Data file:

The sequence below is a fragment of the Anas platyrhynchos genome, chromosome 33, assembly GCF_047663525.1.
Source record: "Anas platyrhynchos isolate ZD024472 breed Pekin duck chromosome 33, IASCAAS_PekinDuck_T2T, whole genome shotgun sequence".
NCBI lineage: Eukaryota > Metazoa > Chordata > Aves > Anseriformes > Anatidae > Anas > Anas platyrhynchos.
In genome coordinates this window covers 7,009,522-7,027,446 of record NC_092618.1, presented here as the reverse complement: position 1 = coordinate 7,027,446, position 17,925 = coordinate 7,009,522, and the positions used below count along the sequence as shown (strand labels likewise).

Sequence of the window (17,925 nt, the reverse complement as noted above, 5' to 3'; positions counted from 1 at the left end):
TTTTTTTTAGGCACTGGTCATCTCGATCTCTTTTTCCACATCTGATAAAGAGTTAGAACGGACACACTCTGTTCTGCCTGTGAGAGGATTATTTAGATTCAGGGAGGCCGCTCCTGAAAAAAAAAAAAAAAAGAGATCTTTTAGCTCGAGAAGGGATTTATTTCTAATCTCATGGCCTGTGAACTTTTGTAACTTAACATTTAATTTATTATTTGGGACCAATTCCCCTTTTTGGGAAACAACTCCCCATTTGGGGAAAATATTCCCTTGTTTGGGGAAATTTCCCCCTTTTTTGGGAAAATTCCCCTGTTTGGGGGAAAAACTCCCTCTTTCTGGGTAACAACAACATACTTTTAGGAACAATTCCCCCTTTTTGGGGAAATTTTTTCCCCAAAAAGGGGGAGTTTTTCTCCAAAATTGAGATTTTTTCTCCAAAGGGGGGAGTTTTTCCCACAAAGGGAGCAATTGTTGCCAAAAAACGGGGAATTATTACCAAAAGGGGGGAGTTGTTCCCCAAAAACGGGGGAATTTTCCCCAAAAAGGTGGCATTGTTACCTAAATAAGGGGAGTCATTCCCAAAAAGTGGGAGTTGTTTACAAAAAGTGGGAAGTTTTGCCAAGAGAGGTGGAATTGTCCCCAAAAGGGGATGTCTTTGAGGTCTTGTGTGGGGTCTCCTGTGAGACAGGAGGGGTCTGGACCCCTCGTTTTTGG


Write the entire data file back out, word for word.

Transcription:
The sequence below is a fragment of the Anas platyrhynchos genome, chromosome 33, assembly GCF_047663525.1.
Source record: "Anas platyrhynchos isolate ZD024472 breed Pekin duck chromosome 33, IASCAAS_PekinDuck_T2T, whole genome shotgun sequence".
NCBI lineage: Eukaryota > Metazoa > Chordata > Aves > Anseriformes > Anatidae > Anas > Anas platyrhynchos.
In genome coordinates this window covers 7,009,522-7,027,446 of record NC_092618.1, presented here as the reverse complement: position 1 = coordinate 7,027,446, position 17,925 = coordinate 7,009,522, and the positions used below count along the sequence as shown (strand labels likewise).

Sequence of the window (17,925 nt, the reverse complement as noted above, 5' to 3'; positions counted from 1 at the left end):
TTTTTTTTAGGCACTGGTCATCTCGATCTCTTTTTCCACATCTGATAAAGAGTTAGAACGGACACACTCTGTTCTGCCTGTGAGAGGATTATTTAGATTCAGGGAGGCCGCTCCTGAAAAAAAAAAAAAAAAGAGATCTTTTAGCTCGAGAAGGGATTTATTTCTAATCTCATGGCCTGTGAACTTTTGTAACTTAACATTTAATTTATTATTTGGGACCAATTCCCCTTTTTGGGAAACAACTCCCCATTTGGGGAAAATATTCCCTTGTTTGGGGAAATTTCCCCCTTTTTTGGGAAAATTCCCCTGTTTGGGGGAAAAACTCCCTCTTTCTGGGTAACAACAACATACTTTTAGGAACAATTCCCCCTTTTTGGGGAAATTTTTTCCCCAAAAAGGGGGAGTTTTTCTCCAAAATTGAGATTTTTTCTCCAAAGGGGGGAGTTTTTCCCACAAAGGGAGCAATTGTTGCCAAAAAACGGGGAATTATTACCAAAAGGGGGGAGTTGTTCCCCAAAAACGGGGGAATTTTCCCCAAAAAGGTGGCATTGTTACCTAAATAAGGGGAGTCATTCCCAAAAAGTGGGAGTTGTTTACAAAAAGTGGGAAGTTTTGCCAAGAGAGGTGGAATTGTCCCCAAAAGGGGATGTCTTTGAGGTCTTGTGTGGGGTCTCCTGTGAGACAGGAGGGGTCTGGACCCCTCGTTTTTGG